Washington cautioned against being more aggressive on China

NEW YORK: A more aggressive stand adopted by some top U.S. administration officials against China on economic, diplomatic and scientific issues at the heart of the relationship between the world’s first and second largest economies may backfire, reported The New York Times on Saturday.
“Along with lost opportunities to fight the (COVID-19) pandemic, climate change and other transnational threats, U.S. efforts to punish China could backfire badly,” Jessica Chen Weiss, a professor of government at Cornell University, was quoted by the newspaper as saying. “Weakening sovereign immunity to sue China could boomerang back.”
China controls a vast supply of the masks and protective gear needed by American hospitals. “And if China develops a vaccine first, it will wield a powerful card, one that will bolster its global standing and give it leverage over the health of hundreds of millions of Americans,” it reported.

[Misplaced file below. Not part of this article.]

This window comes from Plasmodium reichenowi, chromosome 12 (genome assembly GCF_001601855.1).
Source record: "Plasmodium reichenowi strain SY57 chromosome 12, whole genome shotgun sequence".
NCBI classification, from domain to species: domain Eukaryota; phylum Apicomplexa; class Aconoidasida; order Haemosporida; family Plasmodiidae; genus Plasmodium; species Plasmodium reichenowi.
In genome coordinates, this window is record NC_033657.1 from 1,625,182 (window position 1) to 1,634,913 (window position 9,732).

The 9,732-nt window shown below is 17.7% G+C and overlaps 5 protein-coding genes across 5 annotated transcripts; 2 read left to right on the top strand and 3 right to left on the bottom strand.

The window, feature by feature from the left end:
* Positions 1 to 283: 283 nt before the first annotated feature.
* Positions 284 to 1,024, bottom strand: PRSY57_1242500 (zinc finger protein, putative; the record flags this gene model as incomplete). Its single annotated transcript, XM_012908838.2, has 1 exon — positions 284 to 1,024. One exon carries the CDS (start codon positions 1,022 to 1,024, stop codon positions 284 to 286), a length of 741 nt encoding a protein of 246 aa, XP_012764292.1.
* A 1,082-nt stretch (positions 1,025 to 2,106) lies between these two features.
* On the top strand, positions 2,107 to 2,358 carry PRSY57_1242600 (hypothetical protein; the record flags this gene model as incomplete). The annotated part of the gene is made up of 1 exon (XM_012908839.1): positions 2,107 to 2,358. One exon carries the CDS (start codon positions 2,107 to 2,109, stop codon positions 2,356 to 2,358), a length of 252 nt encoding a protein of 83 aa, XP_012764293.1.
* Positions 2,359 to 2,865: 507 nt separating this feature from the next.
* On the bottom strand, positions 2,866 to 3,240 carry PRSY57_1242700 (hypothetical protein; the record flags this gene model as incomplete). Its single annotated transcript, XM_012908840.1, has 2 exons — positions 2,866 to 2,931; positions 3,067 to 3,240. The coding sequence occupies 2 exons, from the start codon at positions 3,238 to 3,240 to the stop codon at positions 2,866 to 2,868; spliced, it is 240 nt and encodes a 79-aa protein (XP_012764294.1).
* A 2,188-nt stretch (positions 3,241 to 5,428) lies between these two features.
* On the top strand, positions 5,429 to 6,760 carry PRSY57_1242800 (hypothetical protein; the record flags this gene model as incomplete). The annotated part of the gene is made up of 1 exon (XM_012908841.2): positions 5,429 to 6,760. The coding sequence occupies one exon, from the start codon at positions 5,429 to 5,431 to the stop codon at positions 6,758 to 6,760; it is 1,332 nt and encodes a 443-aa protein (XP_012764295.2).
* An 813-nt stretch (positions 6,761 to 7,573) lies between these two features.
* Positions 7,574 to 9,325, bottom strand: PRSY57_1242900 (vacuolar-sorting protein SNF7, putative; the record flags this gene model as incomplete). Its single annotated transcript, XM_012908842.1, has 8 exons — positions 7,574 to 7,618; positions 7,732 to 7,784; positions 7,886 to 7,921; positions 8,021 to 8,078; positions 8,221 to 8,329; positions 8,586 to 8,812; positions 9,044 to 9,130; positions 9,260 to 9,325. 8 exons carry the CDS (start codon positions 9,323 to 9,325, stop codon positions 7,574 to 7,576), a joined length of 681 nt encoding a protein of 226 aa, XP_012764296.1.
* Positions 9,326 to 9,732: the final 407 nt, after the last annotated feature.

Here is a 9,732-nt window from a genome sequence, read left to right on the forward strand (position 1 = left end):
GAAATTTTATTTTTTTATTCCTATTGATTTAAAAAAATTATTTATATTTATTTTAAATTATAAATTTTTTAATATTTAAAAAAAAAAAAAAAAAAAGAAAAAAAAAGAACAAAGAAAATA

China is likely to emerge from the recession caused by the pandemic faster than other nations, said the paper. “The United States – still reeling from the virus, with more than 1 million infected and more than 64,000 dead – will probably rely on economic activity in Asia to help prop up its own economy.”
The newspaper listed the executive order signed by U.S. President Donald Trump to stop the import of foreign equipment for power plants and transmission systems, the request by several agencies for the Federal Communication Commission to ban China Telecom Americas from domestic networks, as well as the support of some White House aides this week for Trump to issue another executive order to block a government pension fund from investing in Chinese companies, among others, as the recent actions or tendencies that have dampened the bilateral ties between China and the United States.
With COVID-19 lingering in the United States, “the Trump administration may feel cornered into taking enforcement actions against China, even on dubious grounds, to show how tough they are,” explained Wendy Cutler, a vice president of the Asia Society Policy Institute.–Agencies